First of all, that is still wrong and it still has 71 in it so it is unclear how you changed it. Second, just as he steps off the ledge, his velocity is zero and all acceleration is tangential. The radial acceleration (which is v^2/r) is zero.
Sorry i am so tired i will try again and come back in 10 minutes i am screwing up big time on this problem and in LIFE! BRB
 
  • #14
I have no idea what i am doing wrong here whose going to be online tomorrow?? my school is closed again because of the storm and there's no tutoring and my stupid self needs help! >=[ i will get my phd in physics one day tarzan not going to stop me!
 
  • #15
Your original idea is workable. You are just not putting numbers into your calculator correctly. Double check everything.
 
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  • #16
I FIGURED IT OUT ITS 4.75 M/S^2!
 
  • #17
I FIGURED IT OUT ITS 4.75 M/S^2!
 
  • #18
Now i am trying to find the angle of acceleration with the vine... i did tan^-1(-193/348) and got -29 degrees but marked wrong what am i doing wrong here

FIGURED IT OUT I WAS DOING ANGLE WITH X AXIS NOT VINE NOW I UNDERSTAND ITS -90 DEGREES I AM SO STUPID
 
Last edited:
  • #19
What is -193 and 348? Consequently, what is the angle that you are computing?
 
  • #20
Orodruin said:
What is -193 and 348? Consequently, what is the angle that you are computing?
I edit post bro see above now I'm working on another problem thank you tho
 
  • #21
So here is the easier way of doing things.

Completely ignore the given forces, they are essentially useless for the solution to the problem. Since the vine has a fixed length, the motion must be along a circle and the vine takes up any force in the radial direction. This means that any force component in the radial direction will be canceled by the tension in the vine. Only the force component in the tangential direction remains and it is equal to the mass multiplied by the projection of the gravitational acceleration on the tangential direction. Since the acceleration is force/mass, the acceleration will just be the projection of the gravitational acceleration onto the tangential direction, i.e., ##g\sin(29^\circ) = 4.75~{\rm m/s}^2##.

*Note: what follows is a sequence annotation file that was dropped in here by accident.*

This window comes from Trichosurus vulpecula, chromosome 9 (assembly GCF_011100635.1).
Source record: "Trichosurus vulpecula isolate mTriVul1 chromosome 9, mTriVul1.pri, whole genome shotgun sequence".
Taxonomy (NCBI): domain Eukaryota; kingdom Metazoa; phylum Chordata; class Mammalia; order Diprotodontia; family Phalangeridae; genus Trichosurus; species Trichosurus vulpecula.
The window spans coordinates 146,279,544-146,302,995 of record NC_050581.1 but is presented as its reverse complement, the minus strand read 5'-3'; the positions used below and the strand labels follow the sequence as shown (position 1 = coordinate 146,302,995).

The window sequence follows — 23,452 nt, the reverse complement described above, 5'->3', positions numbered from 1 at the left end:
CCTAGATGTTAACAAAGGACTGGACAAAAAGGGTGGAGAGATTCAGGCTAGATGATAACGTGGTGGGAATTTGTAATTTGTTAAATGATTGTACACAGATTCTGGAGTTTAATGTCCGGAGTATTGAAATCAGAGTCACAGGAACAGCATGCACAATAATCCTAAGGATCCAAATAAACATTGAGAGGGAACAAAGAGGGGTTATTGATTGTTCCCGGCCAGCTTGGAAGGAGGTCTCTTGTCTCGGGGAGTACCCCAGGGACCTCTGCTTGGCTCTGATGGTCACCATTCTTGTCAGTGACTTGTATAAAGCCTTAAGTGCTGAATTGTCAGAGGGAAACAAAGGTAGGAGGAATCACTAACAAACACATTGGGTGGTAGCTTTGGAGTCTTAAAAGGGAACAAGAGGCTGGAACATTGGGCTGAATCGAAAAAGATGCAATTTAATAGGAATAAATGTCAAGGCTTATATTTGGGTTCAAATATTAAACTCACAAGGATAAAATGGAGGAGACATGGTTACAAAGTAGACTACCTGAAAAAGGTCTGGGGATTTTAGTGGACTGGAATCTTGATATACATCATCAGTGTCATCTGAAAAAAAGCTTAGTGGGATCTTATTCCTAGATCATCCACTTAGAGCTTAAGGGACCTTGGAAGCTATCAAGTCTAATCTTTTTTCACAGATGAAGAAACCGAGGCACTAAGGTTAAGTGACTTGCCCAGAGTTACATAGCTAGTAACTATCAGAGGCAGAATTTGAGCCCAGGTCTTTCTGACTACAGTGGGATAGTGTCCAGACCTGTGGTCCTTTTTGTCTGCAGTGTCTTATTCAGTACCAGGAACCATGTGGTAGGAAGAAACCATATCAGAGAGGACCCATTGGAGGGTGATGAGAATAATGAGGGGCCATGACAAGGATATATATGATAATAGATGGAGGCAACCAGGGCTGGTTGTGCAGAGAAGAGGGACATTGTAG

Since the vine is radial and the motion tangential, the angle between them must be a right angle.
 
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Related to Tarzan swinging on a rope -- find the acceleration

1. What is the formula for calculating acceleration?

The formula for acceleration is a = (vf - vi) / t, where a is acceleration, vf is final velocity, vi is initial velocity, and t is time.

2. How is acceleration related to Tarzan swinging on a rope?

Acceleration is the change in velocity over time. In the case of Tarzan swinging on a rope, his velocity changes as he swings back and forth, so acceleration is a key factor in his movement.

3. Can you measure Tarzan's acceleration while he is swinging on a rope?

Yes, Tarzan's acceleration can be measured using a device called an accelerometer. This device can track changes in velocity and calculate acceleration.

4. Is Tarzan's acceleration constant while swinging on a rope?

No, Tarzan's acceleration is not constant while swinging on a rope. It changes as he moves back and forth, and can also be affected by external factors such as wind resistance and the weight of his body.

5. How does Tarzan's acceleration affect his speed while swinging on a rope?

Tarzan's acceleration directly affects his speed while swinging on a rope. The greater the acceleration, the faster he will swing. When his acceleration is zero, he will reach the top of his swing and momentarily stop before changing direction.